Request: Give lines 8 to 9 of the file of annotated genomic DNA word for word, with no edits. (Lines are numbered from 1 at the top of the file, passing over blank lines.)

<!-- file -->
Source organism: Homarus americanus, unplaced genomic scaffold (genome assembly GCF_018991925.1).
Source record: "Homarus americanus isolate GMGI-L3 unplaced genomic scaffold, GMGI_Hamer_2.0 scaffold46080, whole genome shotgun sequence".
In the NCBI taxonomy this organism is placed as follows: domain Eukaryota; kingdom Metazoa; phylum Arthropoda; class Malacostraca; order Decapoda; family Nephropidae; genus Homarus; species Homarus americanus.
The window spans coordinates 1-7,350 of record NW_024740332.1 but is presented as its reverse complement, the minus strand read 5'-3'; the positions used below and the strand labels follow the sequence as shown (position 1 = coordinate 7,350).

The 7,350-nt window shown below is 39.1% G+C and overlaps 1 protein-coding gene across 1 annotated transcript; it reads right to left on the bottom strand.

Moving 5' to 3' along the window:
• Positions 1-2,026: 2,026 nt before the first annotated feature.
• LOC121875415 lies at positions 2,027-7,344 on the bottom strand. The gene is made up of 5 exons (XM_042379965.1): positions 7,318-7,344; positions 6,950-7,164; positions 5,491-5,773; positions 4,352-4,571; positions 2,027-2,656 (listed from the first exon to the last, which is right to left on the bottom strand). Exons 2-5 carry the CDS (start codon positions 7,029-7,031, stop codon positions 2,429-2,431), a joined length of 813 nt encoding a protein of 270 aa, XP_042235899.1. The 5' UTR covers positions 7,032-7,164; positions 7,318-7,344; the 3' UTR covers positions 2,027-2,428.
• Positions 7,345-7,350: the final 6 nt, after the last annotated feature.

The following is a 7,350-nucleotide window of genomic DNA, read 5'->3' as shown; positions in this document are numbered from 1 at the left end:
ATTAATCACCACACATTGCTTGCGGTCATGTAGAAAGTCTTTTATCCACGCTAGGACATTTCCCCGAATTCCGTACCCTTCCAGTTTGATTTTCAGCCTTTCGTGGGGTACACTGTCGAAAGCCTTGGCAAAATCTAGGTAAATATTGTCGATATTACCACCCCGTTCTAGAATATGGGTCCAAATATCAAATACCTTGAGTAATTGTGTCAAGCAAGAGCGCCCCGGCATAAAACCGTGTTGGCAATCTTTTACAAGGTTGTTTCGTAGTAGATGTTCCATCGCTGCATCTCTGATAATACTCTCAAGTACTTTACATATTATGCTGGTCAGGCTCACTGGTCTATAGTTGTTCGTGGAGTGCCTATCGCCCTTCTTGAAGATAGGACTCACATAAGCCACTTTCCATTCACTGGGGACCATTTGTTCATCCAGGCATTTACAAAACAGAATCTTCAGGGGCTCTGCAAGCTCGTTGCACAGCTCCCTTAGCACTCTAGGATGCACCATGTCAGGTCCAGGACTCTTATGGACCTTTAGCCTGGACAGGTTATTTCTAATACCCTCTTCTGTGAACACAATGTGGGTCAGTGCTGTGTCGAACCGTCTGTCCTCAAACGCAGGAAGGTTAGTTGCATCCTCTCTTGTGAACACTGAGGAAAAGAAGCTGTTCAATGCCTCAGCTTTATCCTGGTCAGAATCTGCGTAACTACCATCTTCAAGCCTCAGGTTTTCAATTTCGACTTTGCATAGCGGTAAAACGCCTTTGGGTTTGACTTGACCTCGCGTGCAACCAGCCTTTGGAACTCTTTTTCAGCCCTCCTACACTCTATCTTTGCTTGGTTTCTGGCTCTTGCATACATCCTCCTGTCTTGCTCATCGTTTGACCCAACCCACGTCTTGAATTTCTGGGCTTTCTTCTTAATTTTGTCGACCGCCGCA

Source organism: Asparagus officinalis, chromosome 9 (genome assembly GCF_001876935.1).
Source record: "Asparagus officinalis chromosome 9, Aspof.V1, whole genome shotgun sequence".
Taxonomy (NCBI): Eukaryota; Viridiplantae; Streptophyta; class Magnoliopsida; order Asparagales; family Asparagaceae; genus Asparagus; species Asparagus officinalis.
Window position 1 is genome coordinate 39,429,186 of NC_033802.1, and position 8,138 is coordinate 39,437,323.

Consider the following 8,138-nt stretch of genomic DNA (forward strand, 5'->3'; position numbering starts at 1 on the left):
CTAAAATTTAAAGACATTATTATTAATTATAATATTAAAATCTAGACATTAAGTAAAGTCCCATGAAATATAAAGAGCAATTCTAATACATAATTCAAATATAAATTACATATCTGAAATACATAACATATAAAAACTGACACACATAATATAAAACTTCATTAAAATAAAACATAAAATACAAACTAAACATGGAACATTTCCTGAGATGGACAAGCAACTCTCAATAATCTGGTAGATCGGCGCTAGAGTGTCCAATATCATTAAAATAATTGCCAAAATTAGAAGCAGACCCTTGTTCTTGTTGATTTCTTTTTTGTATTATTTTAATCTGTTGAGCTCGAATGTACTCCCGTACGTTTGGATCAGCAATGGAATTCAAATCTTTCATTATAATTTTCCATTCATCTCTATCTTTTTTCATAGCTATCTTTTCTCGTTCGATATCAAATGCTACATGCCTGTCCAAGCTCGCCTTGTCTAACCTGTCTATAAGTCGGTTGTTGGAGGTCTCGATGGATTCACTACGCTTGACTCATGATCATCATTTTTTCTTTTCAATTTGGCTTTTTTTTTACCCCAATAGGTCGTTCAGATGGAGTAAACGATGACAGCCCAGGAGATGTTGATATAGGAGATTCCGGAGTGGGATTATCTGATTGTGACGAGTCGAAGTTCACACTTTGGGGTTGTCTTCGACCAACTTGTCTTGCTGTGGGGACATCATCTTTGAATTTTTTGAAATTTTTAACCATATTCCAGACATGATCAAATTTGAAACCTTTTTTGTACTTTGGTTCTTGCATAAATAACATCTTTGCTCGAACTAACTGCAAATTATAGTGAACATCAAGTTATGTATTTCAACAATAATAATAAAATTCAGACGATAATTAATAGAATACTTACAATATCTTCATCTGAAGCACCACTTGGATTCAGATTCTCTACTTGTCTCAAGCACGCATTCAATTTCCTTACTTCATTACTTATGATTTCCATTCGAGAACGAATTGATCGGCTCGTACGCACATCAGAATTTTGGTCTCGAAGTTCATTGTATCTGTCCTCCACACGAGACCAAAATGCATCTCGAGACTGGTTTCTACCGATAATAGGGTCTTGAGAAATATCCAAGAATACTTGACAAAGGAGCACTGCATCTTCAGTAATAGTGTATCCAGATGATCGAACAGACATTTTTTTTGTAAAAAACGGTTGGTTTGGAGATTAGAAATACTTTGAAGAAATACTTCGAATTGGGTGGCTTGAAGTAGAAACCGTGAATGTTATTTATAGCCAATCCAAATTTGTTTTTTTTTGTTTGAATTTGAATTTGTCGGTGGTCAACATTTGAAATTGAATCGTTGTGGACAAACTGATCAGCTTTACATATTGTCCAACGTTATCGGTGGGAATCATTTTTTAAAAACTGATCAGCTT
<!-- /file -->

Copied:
• LOC121875415 lies at positions 2,027-7,344 on the bottom strand. The gene is made up of 5 exons (XM_042379965.1): positions 7,318-7,344; positions 6,950-7,164; positions 5,491-5,773; positions 4,352-4,571; positions 2,027-2,656 (listed from the first exon to the last, which is right to left on the bottom strand). Exons 2-5 carry the CDS (start codon positions 7,029-7,031, stop codon positions 2,429-2,431), a joined length of 813 nt encoding a protein of 270 aa, XP_042235899.1. The 5' UTR covers positions 7,032-7,164; positions 7,318-7,344; the 3' UTR covers positions 2,027-2,428.
• Positions 7,345-7,350: the final 6 nt, after the last annotated feature.